How the UK’s top 30 ecommerce retailers are taking online CX to the next level
In partnership with Retail Week, discover the UK's top 30 ecommerce retailers, and how their innovative thinking are helping them stay on top of customer trends and expectations.
Last updated June 28, 2023
Retailers across the UK have shown incredible flexibility and resilience when it came to investing in their online strategies during the lockdown. From extended return policies to investments in tools for enhancing customer experience (CX) such as ASOS’s ‘Virtual Catwalk’ that uses virtual reality (VR) technology, many ecommerce retailers have managed to thrive by matching customers’ expectations during challenging times and thinking out of the box.
“The downturn has taught retailers to prioritise investment in the right areas–seventy nine per cent of leaders agree that great CX is essential to their business goals”, says Eric Jorgensen, VP of Enterprise EMEA at Zendesk.
Customers’ shopping behaviours are changing yet again largely due to the current high inflation rates, which are strongly influencing their spending power and intent. Because of that, many customers are looking to buy their favourite items in-store again, hoping that they will benefit from a better in-store experience as well as more attractive prices. In fact, according to Retail Week, retail online sales fell over four per cent year-on-year in February, and sales between January and February fell by almost eight per cent. As a result, ecommerce retailers must find innovative ways to improve their online CX in order to retain and attract customers.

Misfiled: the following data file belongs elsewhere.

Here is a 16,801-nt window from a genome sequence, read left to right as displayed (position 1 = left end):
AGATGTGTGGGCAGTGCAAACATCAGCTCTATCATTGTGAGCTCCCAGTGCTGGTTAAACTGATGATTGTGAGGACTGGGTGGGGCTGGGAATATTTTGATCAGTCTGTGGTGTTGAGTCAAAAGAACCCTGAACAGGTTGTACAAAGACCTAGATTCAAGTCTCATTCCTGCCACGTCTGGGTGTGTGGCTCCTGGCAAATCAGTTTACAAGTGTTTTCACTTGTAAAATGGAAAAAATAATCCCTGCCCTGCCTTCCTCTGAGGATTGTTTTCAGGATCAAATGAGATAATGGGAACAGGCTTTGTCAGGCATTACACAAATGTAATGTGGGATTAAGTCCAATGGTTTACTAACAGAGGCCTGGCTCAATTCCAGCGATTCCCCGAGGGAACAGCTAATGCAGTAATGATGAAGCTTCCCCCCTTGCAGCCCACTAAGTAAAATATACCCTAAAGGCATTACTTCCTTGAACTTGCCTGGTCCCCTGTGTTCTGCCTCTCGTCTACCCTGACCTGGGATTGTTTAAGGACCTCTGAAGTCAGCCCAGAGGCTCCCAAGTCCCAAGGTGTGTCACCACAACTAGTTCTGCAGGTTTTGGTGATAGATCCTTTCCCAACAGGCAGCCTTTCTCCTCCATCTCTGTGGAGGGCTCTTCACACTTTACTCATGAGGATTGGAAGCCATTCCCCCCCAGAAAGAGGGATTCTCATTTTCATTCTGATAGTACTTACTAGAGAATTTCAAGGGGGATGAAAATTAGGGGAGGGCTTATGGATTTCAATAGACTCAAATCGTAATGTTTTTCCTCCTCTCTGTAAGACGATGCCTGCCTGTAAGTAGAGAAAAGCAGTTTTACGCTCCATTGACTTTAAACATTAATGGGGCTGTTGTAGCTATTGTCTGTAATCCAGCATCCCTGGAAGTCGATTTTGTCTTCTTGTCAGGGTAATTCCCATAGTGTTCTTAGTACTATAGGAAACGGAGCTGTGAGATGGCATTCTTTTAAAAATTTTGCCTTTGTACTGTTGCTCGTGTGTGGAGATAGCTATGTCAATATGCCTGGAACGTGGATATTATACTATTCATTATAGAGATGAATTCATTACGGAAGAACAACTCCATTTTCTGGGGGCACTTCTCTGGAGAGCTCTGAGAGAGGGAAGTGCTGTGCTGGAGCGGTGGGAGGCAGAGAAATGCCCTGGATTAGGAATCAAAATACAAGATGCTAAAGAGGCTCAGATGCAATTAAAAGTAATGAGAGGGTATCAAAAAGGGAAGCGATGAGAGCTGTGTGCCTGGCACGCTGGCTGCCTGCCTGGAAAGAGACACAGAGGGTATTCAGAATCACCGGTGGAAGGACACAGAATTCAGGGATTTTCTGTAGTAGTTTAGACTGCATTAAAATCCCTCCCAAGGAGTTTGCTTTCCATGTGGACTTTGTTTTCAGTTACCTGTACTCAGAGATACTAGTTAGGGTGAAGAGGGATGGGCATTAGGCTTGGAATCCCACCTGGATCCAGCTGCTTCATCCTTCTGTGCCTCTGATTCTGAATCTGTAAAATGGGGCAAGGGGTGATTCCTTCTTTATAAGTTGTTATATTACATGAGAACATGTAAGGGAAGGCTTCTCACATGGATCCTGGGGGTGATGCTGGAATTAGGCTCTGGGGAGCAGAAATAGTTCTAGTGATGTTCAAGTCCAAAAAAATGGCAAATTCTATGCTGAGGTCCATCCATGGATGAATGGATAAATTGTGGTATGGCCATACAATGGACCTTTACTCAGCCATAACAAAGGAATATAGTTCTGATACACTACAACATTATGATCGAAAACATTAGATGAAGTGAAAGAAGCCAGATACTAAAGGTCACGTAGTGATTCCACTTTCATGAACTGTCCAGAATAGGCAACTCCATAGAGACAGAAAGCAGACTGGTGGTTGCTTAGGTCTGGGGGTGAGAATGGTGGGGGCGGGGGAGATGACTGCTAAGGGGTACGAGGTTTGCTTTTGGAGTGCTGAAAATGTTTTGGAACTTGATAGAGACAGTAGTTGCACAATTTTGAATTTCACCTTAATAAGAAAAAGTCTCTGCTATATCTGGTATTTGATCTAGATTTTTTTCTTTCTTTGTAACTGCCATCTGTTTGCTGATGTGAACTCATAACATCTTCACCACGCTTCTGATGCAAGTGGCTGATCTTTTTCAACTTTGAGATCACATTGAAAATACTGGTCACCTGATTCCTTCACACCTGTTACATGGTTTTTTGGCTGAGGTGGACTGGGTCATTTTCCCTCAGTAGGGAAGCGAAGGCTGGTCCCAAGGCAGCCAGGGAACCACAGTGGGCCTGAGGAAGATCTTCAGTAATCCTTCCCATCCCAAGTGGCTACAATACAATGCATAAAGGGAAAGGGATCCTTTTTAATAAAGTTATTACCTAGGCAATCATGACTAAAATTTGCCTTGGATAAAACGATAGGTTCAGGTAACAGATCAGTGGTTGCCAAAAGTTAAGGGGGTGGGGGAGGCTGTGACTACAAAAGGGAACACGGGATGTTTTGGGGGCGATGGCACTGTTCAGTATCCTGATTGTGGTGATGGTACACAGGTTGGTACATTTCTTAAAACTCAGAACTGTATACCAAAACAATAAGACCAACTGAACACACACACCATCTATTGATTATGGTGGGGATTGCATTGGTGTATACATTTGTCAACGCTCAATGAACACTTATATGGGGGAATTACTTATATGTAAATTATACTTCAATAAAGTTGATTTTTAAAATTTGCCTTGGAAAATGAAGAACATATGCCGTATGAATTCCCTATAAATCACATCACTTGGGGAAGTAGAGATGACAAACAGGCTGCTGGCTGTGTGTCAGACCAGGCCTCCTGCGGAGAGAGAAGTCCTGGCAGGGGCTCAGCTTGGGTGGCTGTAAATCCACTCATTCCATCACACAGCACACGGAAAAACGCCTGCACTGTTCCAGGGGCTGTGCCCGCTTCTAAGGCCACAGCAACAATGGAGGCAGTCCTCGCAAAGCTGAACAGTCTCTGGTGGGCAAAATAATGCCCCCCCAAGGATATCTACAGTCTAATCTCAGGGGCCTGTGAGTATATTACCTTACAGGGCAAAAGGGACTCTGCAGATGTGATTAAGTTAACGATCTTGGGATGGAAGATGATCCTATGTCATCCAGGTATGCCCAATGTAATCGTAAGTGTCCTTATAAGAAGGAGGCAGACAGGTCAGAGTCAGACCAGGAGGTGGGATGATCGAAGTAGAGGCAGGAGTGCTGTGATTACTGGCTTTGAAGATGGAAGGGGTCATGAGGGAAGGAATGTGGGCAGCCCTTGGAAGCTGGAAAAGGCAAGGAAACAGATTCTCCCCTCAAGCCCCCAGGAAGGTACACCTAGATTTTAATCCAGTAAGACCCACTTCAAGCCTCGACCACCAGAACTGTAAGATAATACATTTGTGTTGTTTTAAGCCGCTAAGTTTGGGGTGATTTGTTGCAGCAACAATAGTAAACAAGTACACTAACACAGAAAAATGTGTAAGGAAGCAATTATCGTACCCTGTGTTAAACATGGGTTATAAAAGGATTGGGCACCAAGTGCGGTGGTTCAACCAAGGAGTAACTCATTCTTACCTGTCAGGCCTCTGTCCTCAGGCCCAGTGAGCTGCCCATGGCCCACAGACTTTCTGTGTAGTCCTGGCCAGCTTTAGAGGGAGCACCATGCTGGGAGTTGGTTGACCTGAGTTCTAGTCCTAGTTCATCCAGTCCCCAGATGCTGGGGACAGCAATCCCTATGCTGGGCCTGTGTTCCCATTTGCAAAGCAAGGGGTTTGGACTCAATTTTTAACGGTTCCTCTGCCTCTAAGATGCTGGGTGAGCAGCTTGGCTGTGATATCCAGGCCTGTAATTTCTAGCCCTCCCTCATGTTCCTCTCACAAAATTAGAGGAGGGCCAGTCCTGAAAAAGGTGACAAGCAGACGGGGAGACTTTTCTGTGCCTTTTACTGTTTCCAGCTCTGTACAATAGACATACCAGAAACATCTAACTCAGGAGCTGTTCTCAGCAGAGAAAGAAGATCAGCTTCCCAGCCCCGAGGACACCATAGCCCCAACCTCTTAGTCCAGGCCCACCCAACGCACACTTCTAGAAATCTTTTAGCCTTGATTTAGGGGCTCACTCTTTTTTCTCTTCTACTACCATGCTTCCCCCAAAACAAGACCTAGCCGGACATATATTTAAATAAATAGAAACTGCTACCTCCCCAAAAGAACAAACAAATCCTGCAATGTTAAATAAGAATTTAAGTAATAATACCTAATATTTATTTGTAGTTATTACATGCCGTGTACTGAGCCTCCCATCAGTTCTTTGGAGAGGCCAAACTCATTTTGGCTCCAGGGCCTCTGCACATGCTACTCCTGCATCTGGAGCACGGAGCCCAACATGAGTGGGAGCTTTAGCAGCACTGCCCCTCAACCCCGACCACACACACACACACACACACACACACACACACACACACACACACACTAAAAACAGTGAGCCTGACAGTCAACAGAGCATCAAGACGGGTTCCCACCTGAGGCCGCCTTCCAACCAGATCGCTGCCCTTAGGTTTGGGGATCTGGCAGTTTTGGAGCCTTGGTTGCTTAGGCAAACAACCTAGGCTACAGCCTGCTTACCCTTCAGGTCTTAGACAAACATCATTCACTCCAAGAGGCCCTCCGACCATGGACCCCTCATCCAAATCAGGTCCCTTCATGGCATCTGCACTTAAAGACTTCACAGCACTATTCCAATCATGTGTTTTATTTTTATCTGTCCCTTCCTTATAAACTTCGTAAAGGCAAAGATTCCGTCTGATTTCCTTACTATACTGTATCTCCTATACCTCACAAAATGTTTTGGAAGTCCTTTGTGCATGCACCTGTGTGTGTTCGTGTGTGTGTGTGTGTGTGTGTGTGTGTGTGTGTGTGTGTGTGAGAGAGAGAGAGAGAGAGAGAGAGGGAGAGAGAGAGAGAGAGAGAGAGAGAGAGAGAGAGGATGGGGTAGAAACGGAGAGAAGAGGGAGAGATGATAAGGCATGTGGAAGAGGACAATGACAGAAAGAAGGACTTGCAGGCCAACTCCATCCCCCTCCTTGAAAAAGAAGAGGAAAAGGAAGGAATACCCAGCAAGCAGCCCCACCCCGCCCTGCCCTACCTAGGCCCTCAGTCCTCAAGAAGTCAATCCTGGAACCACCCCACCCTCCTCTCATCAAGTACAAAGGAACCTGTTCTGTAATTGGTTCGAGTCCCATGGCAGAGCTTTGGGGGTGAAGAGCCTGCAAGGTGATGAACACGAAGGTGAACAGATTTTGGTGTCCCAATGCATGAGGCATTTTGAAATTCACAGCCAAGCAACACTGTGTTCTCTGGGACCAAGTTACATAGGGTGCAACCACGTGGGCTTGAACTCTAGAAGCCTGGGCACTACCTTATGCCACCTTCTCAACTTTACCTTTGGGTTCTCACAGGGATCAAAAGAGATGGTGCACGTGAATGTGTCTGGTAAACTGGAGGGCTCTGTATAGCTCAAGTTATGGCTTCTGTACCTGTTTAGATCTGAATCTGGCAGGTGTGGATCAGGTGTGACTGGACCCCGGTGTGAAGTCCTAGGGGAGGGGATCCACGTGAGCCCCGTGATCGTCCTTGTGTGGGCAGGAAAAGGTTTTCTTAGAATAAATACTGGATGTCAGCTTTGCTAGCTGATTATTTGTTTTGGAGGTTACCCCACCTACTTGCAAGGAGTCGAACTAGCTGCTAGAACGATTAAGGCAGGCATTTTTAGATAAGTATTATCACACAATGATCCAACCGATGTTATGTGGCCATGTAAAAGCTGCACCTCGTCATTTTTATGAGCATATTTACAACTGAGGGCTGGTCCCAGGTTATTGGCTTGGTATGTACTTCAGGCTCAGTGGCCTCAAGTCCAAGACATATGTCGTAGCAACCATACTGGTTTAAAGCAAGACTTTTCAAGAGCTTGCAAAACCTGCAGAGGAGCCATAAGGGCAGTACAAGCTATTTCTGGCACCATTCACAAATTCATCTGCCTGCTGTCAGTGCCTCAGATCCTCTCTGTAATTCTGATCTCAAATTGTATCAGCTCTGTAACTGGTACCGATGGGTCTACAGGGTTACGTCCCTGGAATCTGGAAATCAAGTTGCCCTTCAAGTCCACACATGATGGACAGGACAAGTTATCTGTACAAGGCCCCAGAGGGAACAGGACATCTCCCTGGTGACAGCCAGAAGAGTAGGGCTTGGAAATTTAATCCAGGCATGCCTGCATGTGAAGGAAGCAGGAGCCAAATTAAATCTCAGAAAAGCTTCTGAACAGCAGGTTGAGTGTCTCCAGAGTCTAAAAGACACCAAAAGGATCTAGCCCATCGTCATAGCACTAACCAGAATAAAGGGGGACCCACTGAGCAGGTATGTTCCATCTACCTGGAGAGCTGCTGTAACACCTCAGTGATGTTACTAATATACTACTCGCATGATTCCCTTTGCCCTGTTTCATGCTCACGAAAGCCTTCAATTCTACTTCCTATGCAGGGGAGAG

In collaboration with Retail Week, we take a look at how the Top 30 UK ecommerce retailers are listening to their customers and adapting their strategies accordingly. These ecommerce retailers are prioritising investments in technology, staff, supply chain and all the while placing their customers at the heart of their strategy.
Here’s Retail Week’s top tips to REFRESH your ecommerce strategy in 2023:
Recommendations and personalisation are key
Today’s customers want relevant information communicated to them, with customised product recommendations based on their individual preferences. As a matter of fact, almost half of UK customers (forty nine per cent) feel frustrated with irrelevant content and offers, so matching their preferences online is vital.
Companies such as ASOS are investing in data science and analytics platforms to keep improving their algorithms. In fact, the online retailer has increased its tech investment from £157m in 2021 to £183m in 2022, which allows ASOS to increase the personalisation of their homepages and provide strong customer recommendations. Next is also increasing its tech spend, with capital investments expected to increase to £36m in FY2022, up from £31m in FY2021. These investments are being made to provide further personalisations across their marketing strategies, including fully personalised homepages.
Enhance the app experience